The decision in Cheshire West significantly changed the law in relation to the Deprivation of Liberty Safeguards. Whilst the outcome of Cheshire West and the new  test to be applied is clear, there remain a number of questions regarding how in practice the decision of the Supreme Court should be interpreted. Recent guidance from the Law Society seeks to tackle some of the key questions raised by the new law and also sets out practical guidance for interpreting the law in a range of care settings.

The guidance is detailed and sets out a helpful and comprehensive summary of  the law and key issues for consideration in assessing whether an individual is   being deprived of their liberty. I set out below a brief summary of some of the most helpful sections of the guidance relating to the provision of care in the acute sector.

The acid test

Cheshire West set out the “Acid Test” for determining when an individual could be deprived of their liberty. The Court held that the test requires a consideration of whether the individual is free to leave, and whether the individual is under complete and continuous supervision.

The guidance suggests that in assessing whether any individual is under continuous supervision and control, organisations should consider whether the care plan in place effectively requires carers to always need to know where the individual is and what they are doing at any one time. The guidance suggests that if the answer to both these questions is yes then this will be a “strong pointer” that the individual is under continuous supervision and control.

The guidance also suggests that this test does not apply to every single decision being taken for a specific individual but seeks to assess the “overall structure in which aspects of decision making are being allowed”.

Freedom to leave?

The guidance confirms that there is difference between the freedom to leave with an ability to leave. The guidance suggests that in the context of DOLS the focus should be upon the actions of those around the individual rather than the individual themselves, and the question should be asked as to what would happen in the event that the individual expressed a desire to leave?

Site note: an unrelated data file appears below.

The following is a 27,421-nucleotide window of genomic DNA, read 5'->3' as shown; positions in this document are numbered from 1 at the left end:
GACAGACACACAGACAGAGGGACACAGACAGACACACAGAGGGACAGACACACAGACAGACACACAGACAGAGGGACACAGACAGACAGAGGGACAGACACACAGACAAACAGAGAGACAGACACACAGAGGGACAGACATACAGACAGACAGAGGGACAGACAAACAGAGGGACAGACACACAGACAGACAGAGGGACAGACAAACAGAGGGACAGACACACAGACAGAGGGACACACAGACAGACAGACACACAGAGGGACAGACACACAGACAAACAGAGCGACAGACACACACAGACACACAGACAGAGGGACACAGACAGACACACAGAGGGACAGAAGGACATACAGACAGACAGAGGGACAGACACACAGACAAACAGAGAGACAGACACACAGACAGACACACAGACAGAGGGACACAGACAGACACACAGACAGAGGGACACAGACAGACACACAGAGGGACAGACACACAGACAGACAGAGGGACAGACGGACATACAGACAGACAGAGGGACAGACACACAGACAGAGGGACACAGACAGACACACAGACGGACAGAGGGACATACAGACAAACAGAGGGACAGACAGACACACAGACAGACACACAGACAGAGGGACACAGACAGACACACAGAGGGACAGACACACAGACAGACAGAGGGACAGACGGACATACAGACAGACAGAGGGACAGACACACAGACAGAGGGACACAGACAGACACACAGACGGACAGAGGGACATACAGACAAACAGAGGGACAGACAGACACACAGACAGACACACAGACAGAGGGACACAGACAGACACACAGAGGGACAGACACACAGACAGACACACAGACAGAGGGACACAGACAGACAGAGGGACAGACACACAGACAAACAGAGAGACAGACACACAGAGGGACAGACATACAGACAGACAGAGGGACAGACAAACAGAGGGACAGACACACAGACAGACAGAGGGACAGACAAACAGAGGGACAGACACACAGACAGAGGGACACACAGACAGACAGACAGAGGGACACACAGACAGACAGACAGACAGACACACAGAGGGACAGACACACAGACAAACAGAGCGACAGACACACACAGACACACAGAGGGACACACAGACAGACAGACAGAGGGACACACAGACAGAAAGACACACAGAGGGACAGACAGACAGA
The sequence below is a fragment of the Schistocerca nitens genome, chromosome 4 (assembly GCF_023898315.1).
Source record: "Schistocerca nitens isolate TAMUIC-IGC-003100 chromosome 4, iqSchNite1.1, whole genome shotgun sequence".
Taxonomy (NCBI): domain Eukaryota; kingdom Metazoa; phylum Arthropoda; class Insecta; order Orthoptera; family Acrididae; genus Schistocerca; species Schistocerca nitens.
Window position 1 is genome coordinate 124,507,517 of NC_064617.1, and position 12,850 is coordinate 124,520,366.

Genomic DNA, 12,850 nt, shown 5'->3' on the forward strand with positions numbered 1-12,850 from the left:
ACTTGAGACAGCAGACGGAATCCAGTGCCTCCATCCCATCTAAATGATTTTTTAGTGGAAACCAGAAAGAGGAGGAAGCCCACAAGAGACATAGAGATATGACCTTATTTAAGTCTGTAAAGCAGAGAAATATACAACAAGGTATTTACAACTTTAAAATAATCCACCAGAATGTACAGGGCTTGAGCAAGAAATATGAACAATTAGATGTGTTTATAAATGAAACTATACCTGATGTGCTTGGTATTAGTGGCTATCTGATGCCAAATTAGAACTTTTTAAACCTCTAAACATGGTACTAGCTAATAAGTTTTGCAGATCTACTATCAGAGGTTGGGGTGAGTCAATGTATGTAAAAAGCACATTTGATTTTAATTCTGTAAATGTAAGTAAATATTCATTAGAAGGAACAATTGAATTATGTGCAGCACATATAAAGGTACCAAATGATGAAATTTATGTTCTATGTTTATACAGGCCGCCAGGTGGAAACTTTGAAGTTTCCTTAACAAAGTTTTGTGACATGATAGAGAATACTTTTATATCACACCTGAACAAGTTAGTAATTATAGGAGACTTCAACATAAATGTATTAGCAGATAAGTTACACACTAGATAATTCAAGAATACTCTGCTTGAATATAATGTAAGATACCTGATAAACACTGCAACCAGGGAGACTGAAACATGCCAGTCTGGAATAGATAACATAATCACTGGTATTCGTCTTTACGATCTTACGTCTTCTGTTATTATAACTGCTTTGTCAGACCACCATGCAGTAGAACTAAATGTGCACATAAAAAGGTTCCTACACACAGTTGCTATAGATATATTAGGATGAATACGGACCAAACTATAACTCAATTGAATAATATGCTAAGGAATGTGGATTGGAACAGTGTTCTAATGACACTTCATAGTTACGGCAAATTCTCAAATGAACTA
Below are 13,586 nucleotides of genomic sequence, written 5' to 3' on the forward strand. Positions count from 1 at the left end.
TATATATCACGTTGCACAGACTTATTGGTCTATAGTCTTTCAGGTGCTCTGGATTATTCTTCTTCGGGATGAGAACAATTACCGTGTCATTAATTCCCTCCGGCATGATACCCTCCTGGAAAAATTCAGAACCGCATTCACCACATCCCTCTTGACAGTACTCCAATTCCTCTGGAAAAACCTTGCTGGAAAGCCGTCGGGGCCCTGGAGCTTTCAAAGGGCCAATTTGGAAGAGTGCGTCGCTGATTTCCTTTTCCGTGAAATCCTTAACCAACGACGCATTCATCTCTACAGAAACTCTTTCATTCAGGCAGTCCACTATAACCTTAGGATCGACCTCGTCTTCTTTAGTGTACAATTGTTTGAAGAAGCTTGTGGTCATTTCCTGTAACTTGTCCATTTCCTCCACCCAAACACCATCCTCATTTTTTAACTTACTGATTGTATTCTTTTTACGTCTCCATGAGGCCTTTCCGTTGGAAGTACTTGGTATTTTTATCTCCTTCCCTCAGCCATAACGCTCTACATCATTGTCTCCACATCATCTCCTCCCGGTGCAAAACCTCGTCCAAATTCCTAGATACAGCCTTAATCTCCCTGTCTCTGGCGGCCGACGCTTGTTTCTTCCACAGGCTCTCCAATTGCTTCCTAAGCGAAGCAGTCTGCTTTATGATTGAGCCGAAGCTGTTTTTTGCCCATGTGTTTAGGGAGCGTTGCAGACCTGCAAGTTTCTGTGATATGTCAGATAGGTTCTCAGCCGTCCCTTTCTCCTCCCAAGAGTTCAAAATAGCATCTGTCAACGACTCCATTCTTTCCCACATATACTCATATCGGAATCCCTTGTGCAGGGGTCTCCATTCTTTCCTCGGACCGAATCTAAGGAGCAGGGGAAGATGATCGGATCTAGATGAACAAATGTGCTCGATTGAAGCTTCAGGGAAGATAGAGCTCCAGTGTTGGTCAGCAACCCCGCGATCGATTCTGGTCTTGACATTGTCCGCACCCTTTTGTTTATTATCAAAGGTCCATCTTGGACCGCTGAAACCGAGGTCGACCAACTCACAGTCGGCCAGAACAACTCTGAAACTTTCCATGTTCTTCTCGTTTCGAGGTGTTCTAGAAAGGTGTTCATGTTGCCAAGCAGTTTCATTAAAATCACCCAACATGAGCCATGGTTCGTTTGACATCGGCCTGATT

The guidance sets out the following “broad propositions” in relation to whether an individual is free to leave:

  • If a person is not free to come and go as they wish this is “at a minimum, a pointer to the individual being subject to restrictions on their liberty”
  • A person will clearly not be free to leave if they have to seek permission to relocate from the place of treatment.
  • Organisations should consider what would happen if  a person were to leave and not return when expected? Would steps be taken to locate and bring them back to the organisation?

Non-negligible period of time

It is clear from European case law that in order to engage Article 5 of the ECHR, an individual’s liberty must be restricted for a non-negligible period of time. The guidance confirms that, understandably, this will very much depend on the particular circumstances of the case including the nature of the restriction and consequences.

The guidance acknowledges that there have been cases where individuals have been intensely restrained for as little as 40 minutes and it was held to be a deprivation of liberty.

The guidance avoids setting down a specific period of time that can be considered “safe”. The guidance does however strongly suggest that it is not appropriate to use a rule of thumb (that some public bodies have adopted) that a deprivation of liberty is unlikely to arise where a person is confined for less than 7 days.

Conveyance by ambulance

Helpfully, in relation to deprivation of liberty in the hospital setting, the guidance confirms that in almost all cases it is likely that a person can be lawfully taken to a hospital or a care home by ambulance without it being a deprivation of liberty. The guidance confirms however there will be circumstances in which it could be a deprivation of liberty including where an individual has to be sedated or the journey is exceptionally long.

Accident & emergency

The guidance acknowledges that whilst individuals often only stay within A&E for a short period of time, there are circumstances in which a deprivation of liberty could occur. The guidance also acknowledges that there may be circumstances in which due to the timescales, there may be a deprivation of liberty but nothing can be done about it by way of obtaining authorisation within a sufficiently short period of time.

Acute ward setting

The guidance identifies potentially liberty restricting  measures that could indicate that a DOL is taking place on an acute ward. These are not determinative but the use of these measures demonstrates a level of control over the patient:

  • Physical restraint
  • Locked wards
  • Mittens
  • Bedrails
  • Frequency and intensity of observation and monitoring levels
  • Requirement for a patient to remain in a certain area of the ward

Summary

The guidance from the Law Society is very helpful in combating some of the practical questions that have been raised to date with interpreting the law. The guidance acknowledges that further judicial consideration will need to be given before we are much clearer in terms of how the acid test should be applied, but this guidance certainly is welcomed on the basis that it provides some helpful and practical guidance on how to approach the DOLS in light of Cheshire West.

The guidance is available in full here: http://www. lawsociety.org.uk/support-services/advice/articles/ deprivation-of-liberty/